Everybody Wants Some Of Evan Mock – But What Is It He Wants?

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Everybody Wants Some Of Evan Mock – But What Is It He Wants?

Words by Mr Alex Frank | Photography by Mr Davey Adesida | Styling by Ms Julie Ragolia

24 June 2021

Countless cool-kid hangs have begun with the words “let’s meet at Tompkins Square”, referring to the leafy park in New York’s East Village that’s long been a haven for outsiders and rebels and drag queens and punks. But on this day, a breezy afternoon in May, the cool kid who wants to link up there happens to be the coolest of them all. Mr Evan Mock is the 24-year-old pink-haired skateboarder who Mr Frank Ocean (more on him later) helped catapult from niche fame on the sport’s circuit to global visibility as a fashion model and soon as an actor, debuting this summer as one of the leads in a reboot of television show Gossip Girl. Indeed, his growing fame and near-ubiquity on billboards and airport fragrance ads is really what makes out-of-the-way Tompkins an ideal hideaway. “I like it here,” he says, “because I can come and not be bothered.”

Even that might change when Gossip Girl is released on HBO Max in July. But today, he still perfectly jibes with modest Tompkins, where stray saxophonists wail for tips and men play chess on park benches. He glides in on a silver Ross bike that he bought from a friend for $500, wearing a vintage T-shirt that says “Never Been To Hell” (also from a friend) and baggy denim shorts held up by a thin rope, with a black leather knapsack (it looks unassuming but closer inspection reveals it’s LOEWE) and skateboard strapped to his back, his signature bubblegum buzzcut hidden under a weathered green and yellow Oakland Athletics cap.

Though everyone – from cable channels to fashion brands – wants a piece of Mock at the moment, not being bothered seems to be his MO. Once off his bike, he has a detached, slightly wary presence, offering a stiff handshake and only a quick glance of eye contact. He is quiet except when prodded, and maintains a Mr James Dean-like nonchalance and distance. He lives nearby with his girlfriend, Ms Gray Sorrenti, telling me on a walk to a corner store for a pack of light blue American Spirit cigarettes that they have been dating for a little over a year, but declines to offer much else about their relationship. “I should probably keep that under wraps,” he says.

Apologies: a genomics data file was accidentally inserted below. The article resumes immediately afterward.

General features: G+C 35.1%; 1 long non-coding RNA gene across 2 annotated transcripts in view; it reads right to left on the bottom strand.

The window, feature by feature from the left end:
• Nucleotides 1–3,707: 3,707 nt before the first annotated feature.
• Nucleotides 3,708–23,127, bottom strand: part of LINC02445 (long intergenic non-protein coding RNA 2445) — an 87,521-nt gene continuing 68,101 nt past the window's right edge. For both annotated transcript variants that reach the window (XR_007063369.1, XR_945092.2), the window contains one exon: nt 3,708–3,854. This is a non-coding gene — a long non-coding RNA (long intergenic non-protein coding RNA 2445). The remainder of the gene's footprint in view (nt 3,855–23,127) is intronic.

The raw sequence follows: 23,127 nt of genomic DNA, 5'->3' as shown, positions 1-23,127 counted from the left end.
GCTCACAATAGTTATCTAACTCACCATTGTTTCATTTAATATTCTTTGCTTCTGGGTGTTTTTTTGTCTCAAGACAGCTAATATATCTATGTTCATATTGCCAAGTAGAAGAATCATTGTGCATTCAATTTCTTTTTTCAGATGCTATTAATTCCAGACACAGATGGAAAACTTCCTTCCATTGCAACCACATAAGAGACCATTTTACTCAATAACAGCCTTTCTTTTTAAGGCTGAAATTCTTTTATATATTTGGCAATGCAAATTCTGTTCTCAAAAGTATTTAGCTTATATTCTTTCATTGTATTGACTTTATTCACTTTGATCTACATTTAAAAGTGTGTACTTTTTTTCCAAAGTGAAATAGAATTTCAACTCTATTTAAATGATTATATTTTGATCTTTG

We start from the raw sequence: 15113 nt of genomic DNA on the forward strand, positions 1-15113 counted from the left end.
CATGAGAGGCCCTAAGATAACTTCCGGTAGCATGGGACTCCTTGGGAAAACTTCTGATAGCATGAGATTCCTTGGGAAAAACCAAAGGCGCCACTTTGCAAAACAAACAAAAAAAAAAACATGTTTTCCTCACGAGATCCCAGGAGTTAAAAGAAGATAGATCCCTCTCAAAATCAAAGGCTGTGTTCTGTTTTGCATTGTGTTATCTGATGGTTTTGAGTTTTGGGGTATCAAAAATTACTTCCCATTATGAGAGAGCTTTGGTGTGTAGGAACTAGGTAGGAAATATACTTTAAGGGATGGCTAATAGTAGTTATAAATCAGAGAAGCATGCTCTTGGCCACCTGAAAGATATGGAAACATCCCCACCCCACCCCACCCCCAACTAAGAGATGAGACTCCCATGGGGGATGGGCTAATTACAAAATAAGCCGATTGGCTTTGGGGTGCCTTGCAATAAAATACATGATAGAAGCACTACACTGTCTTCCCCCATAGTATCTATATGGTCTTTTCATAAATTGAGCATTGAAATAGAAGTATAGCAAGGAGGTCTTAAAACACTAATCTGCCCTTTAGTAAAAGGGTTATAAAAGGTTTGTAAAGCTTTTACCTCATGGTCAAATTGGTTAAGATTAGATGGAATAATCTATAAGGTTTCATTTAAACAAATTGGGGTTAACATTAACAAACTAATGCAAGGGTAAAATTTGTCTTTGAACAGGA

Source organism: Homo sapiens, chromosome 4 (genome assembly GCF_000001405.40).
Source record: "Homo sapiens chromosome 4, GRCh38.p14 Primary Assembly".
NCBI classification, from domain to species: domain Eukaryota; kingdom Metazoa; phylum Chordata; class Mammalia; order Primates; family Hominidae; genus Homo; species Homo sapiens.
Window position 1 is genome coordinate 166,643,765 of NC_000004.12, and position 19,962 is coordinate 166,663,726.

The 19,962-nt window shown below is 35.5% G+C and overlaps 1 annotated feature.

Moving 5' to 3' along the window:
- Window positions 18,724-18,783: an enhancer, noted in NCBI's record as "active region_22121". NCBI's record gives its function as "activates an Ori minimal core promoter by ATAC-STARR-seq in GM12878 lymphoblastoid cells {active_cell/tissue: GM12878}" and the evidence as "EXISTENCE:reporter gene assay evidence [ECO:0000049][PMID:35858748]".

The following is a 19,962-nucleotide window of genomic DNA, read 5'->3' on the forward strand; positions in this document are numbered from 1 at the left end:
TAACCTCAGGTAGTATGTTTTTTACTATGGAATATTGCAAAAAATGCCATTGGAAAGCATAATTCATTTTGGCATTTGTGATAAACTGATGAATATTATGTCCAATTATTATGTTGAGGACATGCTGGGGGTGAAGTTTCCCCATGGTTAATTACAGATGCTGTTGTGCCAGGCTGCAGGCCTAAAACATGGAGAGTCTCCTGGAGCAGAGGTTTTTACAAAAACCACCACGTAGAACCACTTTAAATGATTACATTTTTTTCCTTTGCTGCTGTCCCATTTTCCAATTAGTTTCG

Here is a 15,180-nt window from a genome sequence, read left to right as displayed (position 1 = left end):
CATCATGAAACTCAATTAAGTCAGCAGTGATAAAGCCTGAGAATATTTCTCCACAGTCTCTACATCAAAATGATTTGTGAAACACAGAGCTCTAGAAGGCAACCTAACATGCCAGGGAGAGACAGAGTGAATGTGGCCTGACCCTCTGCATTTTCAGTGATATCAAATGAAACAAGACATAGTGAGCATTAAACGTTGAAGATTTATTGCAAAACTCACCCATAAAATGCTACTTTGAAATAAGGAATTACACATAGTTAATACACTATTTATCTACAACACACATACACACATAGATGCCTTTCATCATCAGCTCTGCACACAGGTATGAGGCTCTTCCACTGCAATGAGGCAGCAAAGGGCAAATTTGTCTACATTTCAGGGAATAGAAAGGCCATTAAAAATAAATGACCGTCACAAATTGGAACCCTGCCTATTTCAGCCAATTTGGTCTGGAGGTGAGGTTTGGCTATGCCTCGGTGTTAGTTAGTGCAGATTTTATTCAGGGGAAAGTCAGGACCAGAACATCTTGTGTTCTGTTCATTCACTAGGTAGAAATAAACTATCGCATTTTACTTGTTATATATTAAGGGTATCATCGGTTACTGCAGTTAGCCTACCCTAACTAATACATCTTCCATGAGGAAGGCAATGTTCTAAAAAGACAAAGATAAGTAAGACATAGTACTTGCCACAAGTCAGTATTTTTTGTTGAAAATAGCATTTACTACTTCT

What he can talk about is Gossip Girl, which started as something of a fluke – he had never acted, but the show’s creator, Mr Joshua Safran saw a spark. “There’s just a vibe you get,” Safran says. “I think of him like a cat – he’s there and you want to stare at him and connect with him, but he’s sort of in his own world.”

Safran says that Mock’s power on screen comes from his off-screen strength of character. “Evan has a softness,” he says. “He’s gorgeous, he’s a great athlete, he’s magnetic and yet he has no ego. He’s kind, and generous, and thoughtful. He says ‘thank you’ to everybody.”

The show is a contemporary twist on the beloved 2000s drama (Mock has called it a “woke” update, but promises it’s still scintillating) and his character, Aki, is a high-school kid questioning his own gender and sexuality, something that Mock finds relatable.

“Me and my girlfriend in the show are super into this dude, Max, and we have a threesome. It’s pretty lit,” he says. “I’m not actually gay in real life, but the character is… I guess… bisexual. I had to make out with [co-star] Thomas [Doherty] and I feel like I’m playing the character, but, for my personal life, I’m also seeing if I like it or not.”

Did he? “No, but you’re asking yourself questions like, Why is [kissing a man] so much weirder? I think it has to do with social norms and all that.”

The hottest of commodities these days, Mock says he’s at a phase in his life where he’s open to all the opportunities coming his way, purposefully flexible and unfinished instead of fully formed. He sees acting as part of a panorama of interests, as opposed to an essential end goal. “I collect hobbies. Acting is just another thing to add to the list, I guess,” he says. It isn’t an exact fit yet, but he’s growing into the job. “I was hesitant at first. I was dealing with self-doubt and shit,” he says.

Safran confirms this. “He didn’t want to do this, I talked him into it. I wrote the role for him, I reached out to see if he was interested – he sort of was, he sort of wasn’t,” Safran says. “He’d say, ‘I’m really gonna try!’ I was like, ‘You can try, but this is also a contract and if the show goes years and years you have to be in it.’” But Mock espouses a more casual approach. “I’m just learning,” he says. “I don’t know anything.”

Back on a bench at Tompkins, the Hollywood talk and crowded New York park is a far cry from how Mock describes his origins. He grew up near surf mecca Waimea Bay in O’ahu, the third largest Hawaiian island, on a plot of land owned by his grandfather, a painter. His large extended family shared the compound, and Mock was one with the outdoors from birth, making childhood sound like Eden before the apple.

“The lifestyle we were living as kids was really a fantasy. I was homeschooled. We would go surfing when the waves were good and do our school whenever,” he says.